He led on.

We walked through the produce and into the bakery. He wandered around it, looking at bread and cupcakes and…

“Are you looking for cookies?” I asked.

“Yes.”

I showed him where the cookies were, and he grabbed the kind he wanted – chocolate chip – and handed them to me.

“Okay, what next?”

He pointed to the back of the store and waited, looking at me.

“I’ll follow you,” I said. “Let’s go.”

And the grand tour of the store followed. We walked to the back. We walked to the side. We walked back to the front. Then to the back. To the other side. To the back again.

Half an hour later, I was getting tired. I convinced him it was time to pay and move on to our next errand.

He agreed, either tired himself or wanting to crack open the container of bakery fresh chocolate chip goodness.

To some people, it might not be a lot. Just a trip to the store.

But it’s more than that.

It’s a trip to the store where Simon gave the directions; where Simon picked out what he wanted to buy; where Simon made the decisions.

It’s Simon advocating for what he wants. Cookies.  


ESY has started back up, but in the two weeks Simon had off, we did lots of fun things. One of those was to hit the Galleria up in Houston.

Now, before anyone thinks I’m a cruel mom who forces her poor child to go shopping, please realize that he ASKED for the Galleria. I tried to talk him out of it. I offered all sorts of other options. No dice. He wanted to go shopping.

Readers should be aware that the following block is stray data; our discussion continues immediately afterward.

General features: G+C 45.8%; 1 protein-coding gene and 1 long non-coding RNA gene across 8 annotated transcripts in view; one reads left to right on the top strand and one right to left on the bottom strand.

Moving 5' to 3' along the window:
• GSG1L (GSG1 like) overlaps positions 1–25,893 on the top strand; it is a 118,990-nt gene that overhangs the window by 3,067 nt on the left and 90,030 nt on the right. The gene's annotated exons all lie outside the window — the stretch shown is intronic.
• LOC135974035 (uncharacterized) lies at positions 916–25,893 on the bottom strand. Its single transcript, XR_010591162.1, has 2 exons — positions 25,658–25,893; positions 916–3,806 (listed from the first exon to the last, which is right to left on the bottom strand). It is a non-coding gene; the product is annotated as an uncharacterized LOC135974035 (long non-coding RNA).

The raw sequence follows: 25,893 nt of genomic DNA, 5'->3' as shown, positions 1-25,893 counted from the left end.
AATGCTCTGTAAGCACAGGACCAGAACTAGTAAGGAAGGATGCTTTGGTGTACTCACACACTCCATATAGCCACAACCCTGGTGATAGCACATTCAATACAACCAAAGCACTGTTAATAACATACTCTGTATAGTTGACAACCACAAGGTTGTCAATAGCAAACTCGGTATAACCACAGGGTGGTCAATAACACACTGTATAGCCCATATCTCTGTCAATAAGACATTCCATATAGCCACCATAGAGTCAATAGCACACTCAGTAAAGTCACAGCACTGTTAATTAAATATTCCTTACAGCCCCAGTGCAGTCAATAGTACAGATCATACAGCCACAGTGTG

Not that he actually shops, mind you. Nope, he much prefers wandering around, staring at things, stopping to eat a cookie, and, in the case of the Galleria, checking out their awesome two-story fountain.

We were wandering around because I am one of those people that always gets lost in a mall. And there it was! Simon was super excited, and I told him to go ahead and sit on the edge because the ledge is pretty wide, and if you’re right there, you can feel the spray of the water as it hits down, and you get a cool breeze from it rushing past you. It feels awesome in the dog days of July.

What you don’t see in the picture below is that the fountain had stopped. It goes through its cycle, and then it pauses. I guess that’s when the water is all feeding back for it to run again.

Simon was waiting patiently on the edge, when – SLAM – it started back up!

He jumped. Almost fell over backwards jumped. Then he got a huge smile and settled back to watch it.

So as the Daily Show always said at the end…here it is…your moment of Zen…

 

simon at fountain


April 3I’m not sure I can say that it is directly related to Simon’s autism, but there are definitely times when that is what makes the difference.

Now, this is totally a pity party post. Let me admit that up front. So if you don’t want to read me whine and bitch and moan, go away now and keep having a good day. But if you want to know what happens when I’m feeling like it’s a bad day, keep reading.

It’s the little things, for me, that set the tone for a bad day.